Tippins said he told cagle he would not allow the bill out of committee.Public schools at the same time, he also told him he was more than happy to resign as chairman and let cagle appoint someone else if it was that important to pass the bill. Tippins said cagle told him to stay on as chairman, and so tippins drafted a compromise bill. The compromise would allow any charter school to receive the additional funding if it met the state average on the college and career ready performance index — 73.7. (virtual charter schools were excluded as none of them met the average.) the compromise passed out of the senate education committee unanimously march 23. But when it came to the floor for a vote last tuesday, sen. Matt brass, R-newnan, amended it, changing it back to the house version.

The senate then passed the house version. Of the 37 republicans in the senate, 35 voted for the house version, with one excused. Tippins was the sole republican to vote no.

“the bottom-line for whatever reason if I got 35 of my 37 caucus members, if that bill is reflective of their vision for education in the state of georgia, they got the wrong person being the committee chairman,” tippins said.Charter schools “because I cannot further that vision. I want to be fair to charter schools, but I want to be fair to traditional public schools, which have to take every kid that walks in the door and have to provide an education for students regardless of what the challenges are.”

Tippins said he holds no ill will against any of his colleagues. It’s simply a matter of staying true to his principles, while realizing that if the majority of the republican caucus doesn’t see eye to eye with him on education policy, there’s no use chairing the education committee. When new committee appointments are made next year, he intends to decline the education chairmanship if nominated.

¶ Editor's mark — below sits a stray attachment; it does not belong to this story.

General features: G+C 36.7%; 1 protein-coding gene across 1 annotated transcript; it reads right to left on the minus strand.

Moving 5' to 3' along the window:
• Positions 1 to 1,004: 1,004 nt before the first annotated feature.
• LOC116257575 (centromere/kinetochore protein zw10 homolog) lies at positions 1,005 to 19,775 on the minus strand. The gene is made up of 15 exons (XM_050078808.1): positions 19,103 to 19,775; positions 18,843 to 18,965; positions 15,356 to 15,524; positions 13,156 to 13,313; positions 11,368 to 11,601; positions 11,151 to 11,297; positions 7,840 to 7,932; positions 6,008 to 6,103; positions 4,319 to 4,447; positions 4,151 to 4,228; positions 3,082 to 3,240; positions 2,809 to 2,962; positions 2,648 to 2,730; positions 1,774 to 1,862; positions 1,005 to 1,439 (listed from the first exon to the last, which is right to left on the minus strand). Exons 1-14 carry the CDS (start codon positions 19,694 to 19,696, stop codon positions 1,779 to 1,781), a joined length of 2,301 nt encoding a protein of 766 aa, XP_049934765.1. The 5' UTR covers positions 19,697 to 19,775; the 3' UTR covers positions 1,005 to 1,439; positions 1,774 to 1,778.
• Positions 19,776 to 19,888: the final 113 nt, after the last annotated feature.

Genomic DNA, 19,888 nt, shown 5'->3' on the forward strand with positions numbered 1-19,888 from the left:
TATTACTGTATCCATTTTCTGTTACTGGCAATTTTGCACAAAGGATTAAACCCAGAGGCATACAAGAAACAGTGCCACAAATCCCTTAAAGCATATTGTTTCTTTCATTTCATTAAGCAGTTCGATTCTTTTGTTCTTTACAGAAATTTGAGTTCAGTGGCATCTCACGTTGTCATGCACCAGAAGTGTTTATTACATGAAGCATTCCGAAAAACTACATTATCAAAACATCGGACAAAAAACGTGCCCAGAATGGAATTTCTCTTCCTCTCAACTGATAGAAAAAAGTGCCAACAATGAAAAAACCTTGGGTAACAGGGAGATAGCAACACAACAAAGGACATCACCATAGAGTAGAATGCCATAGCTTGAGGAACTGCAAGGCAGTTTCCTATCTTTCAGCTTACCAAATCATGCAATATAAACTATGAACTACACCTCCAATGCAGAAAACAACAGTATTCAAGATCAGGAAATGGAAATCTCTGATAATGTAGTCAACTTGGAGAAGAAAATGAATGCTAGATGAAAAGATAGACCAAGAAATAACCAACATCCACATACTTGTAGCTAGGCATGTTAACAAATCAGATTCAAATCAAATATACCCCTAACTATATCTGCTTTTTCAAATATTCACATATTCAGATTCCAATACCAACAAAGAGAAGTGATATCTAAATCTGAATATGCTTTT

Margaret ciccarelli, legislative affairs director for the professional association of georgia educators, the state’s largest education association, called tippins’ work as chair of the education committee both thoughtful and measured.Tippins said

“he considers the impact of proposed policy on all georgia students in addition to those in his district and has brought stability and consistency to a chair position that had high turnover before his tenure. His respectful evidence-driven leadership is sorely needed in georgia schools and in politics,” ciccarelli said.

“we had a pickup basketball game one time, and I never thought of him as a basketball player. And he was short. And he wanted to play down under the basket. And I said, ‘come on, what are you going to do?’ he said, ‘look, you just stay out there and get me the ball. I know what to do with it.’ it suddenly hit me he grew up in the YMCA on butler street, and he was not only a good basketball player, but he could shoot with his left hand. And even though he was short, he liked to play down under the basket, because for one thing, he had on leather shoes, and he couldn’t run.Public schools so he figured if he stayed still he could move, but he could shoot with his left or his right, and he could fake most guys out of position. And every time we got him the ball he found a way to score. Thinking of him as a human being growing up in the YMCA, learning to play basketball — back when he was there they didn’t have a gym. He was on red clay playing basketball — that he was just a really good guy, ordinary fellow who decided he was going to dedicate his life to serving others and he wasn’t going to let anybody stop him,” young said.